Each year, tens of thousands of people in the United States experience adverse reactions to their vaccinations. While many of these adverse reactions are relatively minor, some involve serious injuries and illnesses. If you or your spouse or child has been diagnosed with a vaccine-related injury or illness, you may be entitled to financial relief, and securing this relief will involve filing a claim under the National Vaccine Injury Compensation Program (VICP).
In this three-part Ultimate Guide to Filing a Vaccine Injury Claim, we will cover the basics of seeking compensation under the VICP. Let’s get started with determining if you are eligible to file a claim:
Are You Eligible to File a Claim Under the VICP?
In order to be eligible to receive compensation under the VICP, you must either (i) have been diagnosed with a vaccine-related injury or illness, or (ii) have a child who has been diagnosed with a vaccine-related injury or illness, or (iii) have lost a loved one to a vaccine-related injury or illness. Additionally, your (or your loved one’s) injury or illness must have resulted from a “covered vaccine.”
Covered vaccines are those that are listed on the VICP’s Vaccine Injury Table. Currently, covered vaccines include those that protect against:
- Chickenpox (varicella)
- Haemophilus influenzae type b (Hib)
- Hepatitis A and B
- Human papillomavirus (HPV)
- Measles, mumps and rubella (MMR)
- Seasonal influenza (the flu)
The Vaccine Injury Table lists several types of illnesses and injuries that are eligible for compensation. These are known as “on table” injuries. However, even if your (or your loved one’s) illness or injury is not listed, you may still be able to recover financial compensation under the VICP. As of September 2020, “on table” injuries listed for the current covered vaccines include:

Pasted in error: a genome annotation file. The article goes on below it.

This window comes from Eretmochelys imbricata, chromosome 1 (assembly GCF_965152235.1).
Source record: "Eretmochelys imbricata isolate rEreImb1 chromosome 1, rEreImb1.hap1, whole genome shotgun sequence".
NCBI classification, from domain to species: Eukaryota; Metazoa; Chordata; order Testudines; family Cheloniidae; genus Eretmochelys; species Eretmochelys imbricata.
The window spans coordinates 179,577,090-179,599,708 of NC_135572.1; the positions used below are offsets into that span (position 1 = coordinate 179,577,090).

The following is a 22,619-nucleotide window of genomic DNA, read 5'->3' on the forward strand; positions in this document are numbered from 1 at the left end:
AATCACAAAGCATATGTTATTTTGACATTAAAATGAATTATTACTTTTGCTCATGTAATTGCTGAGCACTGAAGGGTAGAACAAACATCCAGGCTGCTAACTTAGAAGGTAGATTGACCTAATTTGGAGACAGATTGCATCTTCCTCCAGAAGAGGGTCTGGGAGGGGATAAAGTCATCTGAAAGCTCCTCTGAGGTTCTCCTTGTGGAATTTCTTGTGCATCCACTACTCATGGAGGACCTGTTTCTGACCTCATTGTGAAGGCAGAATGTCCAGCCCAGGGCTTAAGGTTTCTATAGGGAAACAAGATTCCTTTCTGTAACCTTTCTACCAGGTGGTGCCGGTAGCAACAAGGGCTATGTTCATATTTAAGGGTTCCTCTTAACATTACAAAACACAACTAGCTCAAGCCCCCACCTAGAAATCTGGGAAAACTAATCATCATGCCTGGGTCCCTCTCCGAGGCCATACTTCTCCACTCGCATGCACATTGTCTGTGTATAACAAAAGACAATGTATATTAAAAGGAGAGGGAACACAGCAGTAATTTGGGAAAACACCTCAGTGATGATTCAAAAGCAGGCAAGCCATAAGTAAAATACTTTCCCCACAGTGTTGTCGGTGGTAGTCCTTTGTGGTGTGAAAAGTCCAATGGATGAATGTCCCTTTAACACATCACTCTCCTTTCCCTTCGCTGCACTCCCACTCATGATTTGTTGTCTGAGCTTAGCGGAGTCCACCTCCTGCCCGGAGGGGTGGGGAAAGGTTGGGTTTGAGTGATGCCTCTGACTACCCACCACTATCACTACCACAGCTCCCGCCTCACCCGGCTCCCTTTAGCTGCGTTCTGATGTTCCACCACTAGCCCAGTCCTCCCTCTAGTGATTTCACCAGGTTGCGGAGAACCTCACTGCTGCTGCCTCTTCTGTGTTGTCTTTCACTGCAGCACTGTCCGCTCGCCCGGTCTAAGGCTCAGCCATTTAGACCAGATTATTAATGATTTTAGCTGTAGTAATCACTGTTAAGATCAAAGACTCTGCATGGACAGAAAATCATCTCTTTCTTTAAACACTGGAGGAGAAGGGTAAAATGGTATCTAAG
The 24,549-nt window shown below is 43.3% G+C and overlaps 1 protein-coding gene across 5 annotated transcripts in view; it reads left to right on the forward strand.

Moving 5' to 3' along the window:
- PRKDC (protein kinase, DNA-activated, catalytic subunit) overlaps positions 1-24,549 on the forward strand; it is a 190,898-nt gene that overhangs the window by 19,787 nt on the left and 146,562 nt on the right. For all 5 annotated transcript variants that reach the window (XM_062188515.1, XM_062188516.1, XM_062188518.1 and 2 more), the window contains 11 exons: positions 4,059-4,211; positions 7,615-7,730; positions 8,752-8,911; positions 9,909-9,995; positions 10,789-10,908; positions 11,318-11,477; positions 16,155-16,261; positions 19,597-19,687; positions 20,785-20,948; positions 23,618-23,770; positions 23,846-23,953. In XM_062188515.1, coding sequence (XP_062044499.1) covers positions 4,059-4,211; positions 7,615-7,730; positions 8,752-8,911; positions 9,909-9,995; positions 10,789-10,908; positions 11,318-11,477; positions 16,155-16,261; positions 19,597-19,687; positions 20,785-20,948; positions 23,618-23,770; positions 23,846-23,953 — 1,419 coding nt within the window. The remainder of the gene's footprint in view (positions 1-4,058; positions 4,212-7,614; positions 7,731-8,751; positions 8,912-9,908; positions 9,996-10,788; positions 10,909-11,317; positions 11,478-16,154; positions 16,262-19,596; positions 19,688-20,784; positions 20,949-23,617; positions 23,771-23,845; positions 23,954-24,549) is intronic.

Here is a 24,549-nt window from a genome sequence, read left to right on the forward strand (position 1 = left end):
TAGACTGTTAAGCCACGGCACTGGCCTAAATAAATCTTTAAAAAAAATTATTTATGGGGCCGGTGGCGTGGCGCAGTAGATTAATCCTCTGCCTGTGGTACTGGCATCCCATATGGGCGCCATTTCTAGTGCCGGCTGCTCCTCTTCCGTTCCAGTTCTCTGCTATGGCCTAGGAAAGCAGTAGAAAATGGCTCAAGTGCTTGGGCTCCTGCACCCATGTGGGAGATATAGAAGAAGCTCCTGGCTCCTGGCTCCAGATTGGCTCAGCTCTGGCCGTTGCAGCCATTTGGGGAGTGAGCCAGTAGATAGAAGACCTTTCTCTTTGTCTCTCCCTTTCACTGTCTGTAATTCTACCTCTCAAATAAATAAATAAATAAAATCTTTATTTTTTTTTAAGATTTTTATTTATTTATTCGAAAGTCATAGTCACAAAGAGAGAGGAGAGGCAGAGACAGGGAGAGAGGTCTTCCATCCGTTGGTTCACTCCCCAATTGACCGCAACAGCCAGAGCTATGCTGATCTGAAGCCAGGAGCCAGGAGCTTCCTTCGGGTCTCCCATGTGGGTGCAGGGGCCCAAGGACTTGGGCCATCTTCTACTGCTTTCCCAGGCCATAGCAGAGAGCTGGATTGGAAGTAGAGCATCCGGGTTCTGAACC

- Anaphylaxis (severe allergic reaction)
- Encephalopathy and encephalitis
- Guillain-Barre Syndrome (GBS)
- Shoulder injuries related to vaccine administration (SIRVA)
- Thrombocytopenic purpura
- Vasovagal syncope
Regardless of the specific type of injury or illness with which an individual is diagnosed, the injury or illness must also meet the VICP’s “severity” requirement in order to establish eligibility. This means that the injury or illness must either: (i) last six months or longer, (ii) require inpatient hospitalization and surgery, or (iii) result in death.
Do You Still Have Time to File Your VICP Claim?
The last major factor for VICP claim eligibility is making sure that you file your claim on time. If you have a claim for a non-fatal injury or illness, then you have three years from, “the first symptom or manifestation of onset or of the significant aggravation of the injury.” If you have lost a loved one, you must file your claim, “within two years of the death and within four years of the first symptom or manifestation of onset or of the significant aggravation of the injury from which the death resulted.”
These deadlines will only be extended in very limited circumstances. Regardless of how long it has been since your (or your loved one’s) vaccination, in order to protect your legal rights, you should consult with a vaccine attorney promptly.
In Part 2 of this Ultimate Guide to Filing a Vaccine Injury Claim, we will discuss the steps involved in filing a claim under the National Vaccine Injury Compensation Program.
Leah Durant Bio
Experienced litigation attorney Leah Durant focuses on representing clients in complex vaccine litigation matters. Leah Durant is the owner and principal attorney of the Law Offices of Leah V. Durant, PLLC, a litigation firm based in Washington, DC. Leah Durant and her staff represent clients and their families who suffer from vaccine-related injuries, adverse vaccine reactions and vaccine-related deaths. The Law Offices of Leah V. Durant, PLLC is dedicated to assisting individuals in recovering the highest level of compensation as quickly and efficiently as possible. To learn more, contact vaccine attorney Leah Durant today.